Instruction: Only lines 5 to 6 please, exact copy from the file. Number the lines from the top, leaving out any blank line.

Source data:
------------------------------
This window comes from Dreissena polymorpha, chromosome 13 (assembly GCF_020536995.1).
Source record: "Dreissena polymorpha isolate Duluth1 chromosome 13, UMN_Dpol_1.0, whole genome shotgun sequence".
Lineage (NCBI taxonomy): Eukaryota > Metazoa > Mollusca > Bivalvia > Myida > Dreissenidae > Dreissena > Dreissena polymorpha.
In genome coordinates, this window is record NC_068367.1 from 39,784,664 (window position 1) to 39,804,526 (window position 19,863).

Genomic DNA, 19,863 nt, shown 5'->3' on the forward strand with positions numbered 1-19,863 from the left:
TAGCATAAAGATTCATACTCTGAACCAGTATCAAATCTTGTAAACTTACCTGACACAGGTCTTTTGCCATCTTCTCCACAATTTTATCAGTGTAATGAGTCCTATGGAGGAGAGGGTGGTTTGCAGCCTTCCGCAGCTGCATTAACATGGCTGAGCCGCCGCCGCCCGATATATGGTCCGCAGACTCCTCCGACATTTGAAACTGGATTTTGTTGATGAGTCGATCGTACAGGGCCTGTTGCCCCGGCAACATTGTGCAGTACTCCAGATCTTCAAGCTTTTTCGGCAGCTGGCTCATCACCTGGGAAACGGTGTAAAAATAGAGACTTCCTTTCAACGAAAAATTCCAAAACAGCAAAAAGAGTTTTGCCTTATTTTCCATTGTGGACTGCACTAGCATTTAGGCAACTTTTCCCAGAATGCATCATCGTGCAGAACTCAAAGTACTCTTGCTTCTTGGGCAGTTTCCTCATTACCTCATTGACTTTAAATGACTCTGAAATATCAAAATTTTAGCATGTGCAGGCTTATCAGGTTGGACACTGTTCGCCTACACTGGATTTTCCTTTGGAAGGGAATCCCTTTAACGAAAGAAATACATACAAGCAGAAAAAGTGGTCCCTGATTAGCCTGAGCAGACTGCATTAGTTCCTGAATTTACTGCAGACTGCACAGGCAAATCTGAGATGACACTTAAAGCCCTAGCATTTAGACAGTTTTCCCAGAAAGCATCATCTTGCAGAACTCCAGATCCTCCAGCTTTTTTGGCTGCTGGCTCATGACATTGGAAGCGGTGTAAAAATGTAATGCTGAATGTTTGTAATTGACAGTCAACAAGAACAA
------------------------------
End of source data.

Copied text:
Genomic DNA, 19,863 nt, shown 5'->3' on the forward strand with positions numbered 1-19,863 from the left:
TAGCATAAAGATTCATACTCTGAACCAGTATCAAATCTTGTAAACTTACCTGACACAGGTCTTTTGCCATCTTCTCCACAATTTTATCAGTGTAATGAGTCCTATGGAGGAGAGGGTGGTTTGCAGCCTTCCGCAGCTGCATTAACATGGCTGAGCCGCCGCCGCCCGATATATGGTCCGCAGACTCCTCCGACATTTGAAACTGGATTTTGTTGATGAGTCGATCGTACAGGGCCTGTTGCCCCGGCAACATTGTGCAGTACTCCAGATCTTCAAGCTTTTTCGGCAGCTGGCTCATCACCTGGGAAACGGTGTAAAAATAGAGACTTCCTTTCAACGAAAAATTCCAAAACAGCAAAAAGAGTTTTGCCTTATTTTCCATTGTGGACTGCACTAGCATTTAGGCAACTTTTCCCAGAATGCATCATCGTGCAGAACTCAAAGTACTCTTGCTTCTTGGGCAGTTTCCTCATTACCTCATTGACTTTAAATGACTCTGAAATATCAAAATTTTAGCATGTGCAGGCTTATCAGGTTGGACACTGTTCGCCTACACTGGATTTTCCTTTGGAAGGGAATCCCTTTAACGAAAGAAATACATACAAGCAGAAAAAGTGGTCCCTGATTAGCCTGAGCAGACTGCATTAGTTCCTGAATTTACTGCAGACTGCACAGGCAAATCTGAGATGACACTTAAAGCCCTAGCATTTAGACAGTTTTCCCAGAAAGCATCATCTTGCAGAACTCCAGATCCTCCAGCTTTTTTGGCTGCTGGCTCATGACATTGGAAGCGGTGTAAAAATGTAATGCTGAATGTTTGTAATTGACAGTCAACAAGAACAA